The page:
Search Result for "intimated":

The Collaborative International Dictionary of English v.0.48:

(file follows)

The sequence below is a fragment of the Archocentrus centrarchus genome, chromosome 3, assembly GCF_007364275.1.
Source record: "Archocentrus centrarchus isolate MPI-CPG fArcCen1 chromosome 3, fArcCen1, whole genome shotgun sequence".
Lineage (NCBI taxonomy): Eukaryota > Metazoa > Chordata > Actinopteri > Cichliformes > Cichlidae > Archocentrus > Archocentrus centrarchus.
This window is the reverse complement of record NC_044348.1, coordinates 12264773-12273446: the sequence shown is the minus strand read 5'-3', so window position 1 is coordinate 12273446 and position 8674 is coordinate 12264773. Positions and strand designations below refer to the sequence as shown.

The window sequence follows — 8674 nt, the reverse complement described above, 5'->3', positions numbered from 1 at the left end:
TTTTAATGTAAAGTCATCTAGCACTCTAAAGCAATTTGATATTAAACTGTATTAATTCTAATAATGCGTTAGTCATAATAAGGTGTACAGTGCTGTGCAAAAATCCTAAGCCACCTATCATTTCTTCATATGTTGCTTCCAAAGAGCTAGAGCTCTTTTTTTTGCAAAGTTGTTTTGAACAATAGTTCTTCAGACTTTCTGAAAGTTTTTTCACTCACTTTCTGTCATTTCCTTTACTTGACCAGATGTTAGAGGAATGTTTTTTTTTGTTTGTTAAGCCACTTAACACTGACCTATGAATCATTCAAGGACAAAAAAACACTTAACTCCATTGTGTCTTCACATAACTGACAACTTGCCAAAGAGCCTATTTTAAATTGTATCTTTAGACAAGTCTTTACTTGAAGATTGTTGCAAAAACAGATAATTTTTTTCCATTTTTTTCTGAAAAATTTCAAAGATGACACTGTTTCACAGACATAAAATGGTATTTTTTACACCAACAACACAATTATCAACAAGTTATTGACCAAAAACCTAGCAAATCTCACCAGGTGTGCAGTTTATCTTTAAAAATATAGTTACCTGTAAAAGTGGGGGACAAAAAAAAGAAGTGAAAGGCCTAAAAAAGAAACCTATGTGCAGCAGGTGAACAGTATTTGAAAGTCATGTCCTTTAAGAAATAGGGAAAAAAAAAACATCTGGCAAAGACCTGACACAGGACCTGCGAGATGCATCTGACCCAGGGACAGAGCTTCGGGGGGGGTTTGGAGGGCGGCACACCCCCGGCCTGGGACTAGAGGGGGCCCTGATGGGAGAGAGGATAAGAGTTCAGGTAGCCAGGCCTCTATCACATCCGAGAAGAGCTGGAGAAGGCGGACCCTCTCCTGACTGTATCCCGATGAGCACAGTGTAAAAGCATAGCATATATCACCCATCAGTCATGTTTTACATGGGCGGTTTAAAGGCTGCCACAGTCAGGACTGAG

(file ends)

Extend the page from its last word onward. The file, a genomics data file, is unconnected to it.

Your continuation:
Intimate \In"ti*mate\, v. t. [imp. & p. p. Intimated; p. pr. & vb. n. Intimating.] [L. intimatus, p. p. of intimare to put, bring, drive, or press into, to announce, make known, from intimus the inmost. See Intimate, a.] [1913 Webster] 1. To announce; to declare; to publish; to communicate; to make known. [Obs.] [1913 Webster] He, incontinent, did proclaim and intimate open war. --E. Hall. [1913 Webster] So both conspiring 'gan to intimate Each other's grief. --Spenser. [1913 Webster] 2. To suggest obscurely or indirectly; to refer to remotely; to give slight notice of; to hint; as, he intimated his intention of resigning his office. [1913 Webster] The names of simple ideas and substances, with the abstract ideas in the mind, intimate some real existence, from which was derived their original pattern. --Locke. [1913 Webster]




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